Whatever way you try to run it, keep track of the theme of the game and make sure it still fits. Also, keep in mind that some of your players may be extra-worried about this scenario if it occurs within their precious continuity, but if it's a separate entity they may be much more receptive to it.
Once you've decided the setup, you've got to decide what kind of scenario do you put the players through? Well, that's up to your game, its setting, and it's purpose/theme. But here's some good guidelines:
Make them extreme. This game (shouldn't) occur in continuity (unless you've chosen to do so) and if it doesn't, then you're fully-allowed to put in situations that could be considered a lot more dire if the characters actually faced them. There's nothing more interesting than seeing how someone thinks your character would react to one of those age-old "save myself, or my friends?" kinds of questions. It can really put some thigns into perspective.
Include obviously tilted situations. If you've got a character in your group that can't help but flirt with every girl in sight, then have a harem show up. A daring do-gooder? Slave-traders. Put in overstated situations that allow the players playing the unamiliar character to step up and really show-off the behaviors they've witnessed.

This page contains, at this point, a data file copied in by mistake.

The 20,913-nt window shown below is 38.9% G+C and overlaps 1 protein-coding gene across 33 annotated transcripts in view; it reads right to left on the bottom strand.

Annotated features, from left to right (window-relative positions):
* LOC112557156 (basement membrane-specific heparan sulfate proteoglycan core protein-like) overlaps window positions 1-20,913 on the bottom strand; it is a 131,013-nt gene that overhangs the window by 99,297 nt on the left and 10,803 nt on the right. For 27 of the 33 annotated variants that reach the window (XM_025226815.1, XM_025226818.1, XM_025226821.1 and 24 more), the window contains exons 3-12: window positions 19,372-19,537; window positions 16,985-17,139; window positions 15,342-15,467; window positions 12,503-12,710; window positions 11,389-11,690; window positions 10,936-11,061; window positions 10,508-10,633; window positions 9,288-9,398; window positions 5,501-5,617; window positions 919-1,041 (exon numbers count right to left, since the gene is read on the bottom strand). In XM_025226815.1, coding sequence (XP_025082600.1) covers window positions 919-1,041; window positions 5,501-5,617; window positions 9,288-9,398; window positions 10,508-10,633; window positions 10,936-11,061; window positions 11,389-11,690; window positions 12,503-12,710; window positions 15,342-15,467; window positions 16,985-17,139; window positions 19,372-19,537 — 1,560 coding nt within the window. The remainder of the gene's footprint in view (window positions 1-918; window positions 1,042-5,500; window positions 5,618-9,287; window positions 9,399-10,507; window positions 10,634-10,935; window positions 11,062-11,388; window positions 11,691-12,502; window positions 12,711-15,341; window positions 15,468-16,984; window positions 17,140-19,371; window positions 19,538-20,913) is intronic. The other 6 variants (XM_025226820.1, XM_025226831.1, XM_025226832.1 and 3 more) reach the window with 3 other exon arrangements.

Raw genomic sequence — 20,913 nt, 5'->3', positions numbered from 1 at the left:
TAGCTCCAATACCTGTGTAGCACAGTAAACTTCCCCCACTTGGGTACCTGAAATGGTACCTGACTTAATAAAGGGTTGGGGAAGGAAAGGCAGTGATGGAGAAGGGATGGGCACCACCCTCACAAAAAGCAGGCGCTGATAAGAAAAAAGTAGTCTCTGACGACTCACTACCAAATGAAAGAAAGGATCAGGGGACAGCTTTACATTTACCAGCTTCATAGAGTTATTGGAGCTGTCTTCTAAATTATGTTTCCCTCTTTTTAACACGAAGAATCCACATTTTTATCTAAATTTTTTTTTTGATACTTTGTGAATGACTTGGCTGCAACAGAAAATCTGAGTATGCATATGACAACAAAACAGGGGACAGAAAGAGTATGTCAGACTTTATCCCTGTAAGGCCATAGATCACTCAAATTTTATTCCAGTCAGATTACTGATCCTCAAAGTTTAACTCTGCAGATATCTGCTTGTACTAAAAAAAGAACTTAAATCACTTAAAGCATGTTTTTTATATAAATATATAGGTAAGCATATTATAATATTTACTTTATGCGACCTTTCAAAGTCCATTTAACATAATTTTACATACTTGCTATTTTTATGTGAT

Encourage teamwork. Force the players into situations where their characters would all need to work together for greatest effect. This will make them interact with each other, which can be very very funny, to them and to you.
Your characters in this situation are the same as always, but most likely overplayed for humorous effect by the individual playing them today (not their usual player).
The themes of this scenario are detachment and reflection. Everyone's getting a chance to reflect on how their character is perceived, and getting to distance themselves a bit from it. It's the detachment that allows for the reflection. As always, a lighthearted mood and some humor go a long way towards defusing any possible resentment.
Obviously, the setting is going to be pretty darn specific to your game. If you're running a space opera, and the setting for this was relegated to a medieval castle, I doubt you'd use it. Here's some ideas as to setting elements:
Familiar territory: Make the setting places the characters have been before, and definitely include NPCs they're familiar with. Seeing just how flirtatious the other partymembers think you are with the barmaid is fairly interesting.
Unfamiliar territory: Another option, is to make the setting entirely different than where the characters are used to, to allow the players to see how the others perceive their character would deal with the unknown.
Tightly confined spaces: People tend to act differently when there's pressing circumstances. Drop your players into precarious places, and see how that influences their working together. Caves that occassionally flood is a good example of this type of situation.
None of these this month. Everything was pretty much covered in the premise and setting materials question.
Let me know what you thought of this scenario by E-mailing me at Msturnbull@comcast.net
See you next month!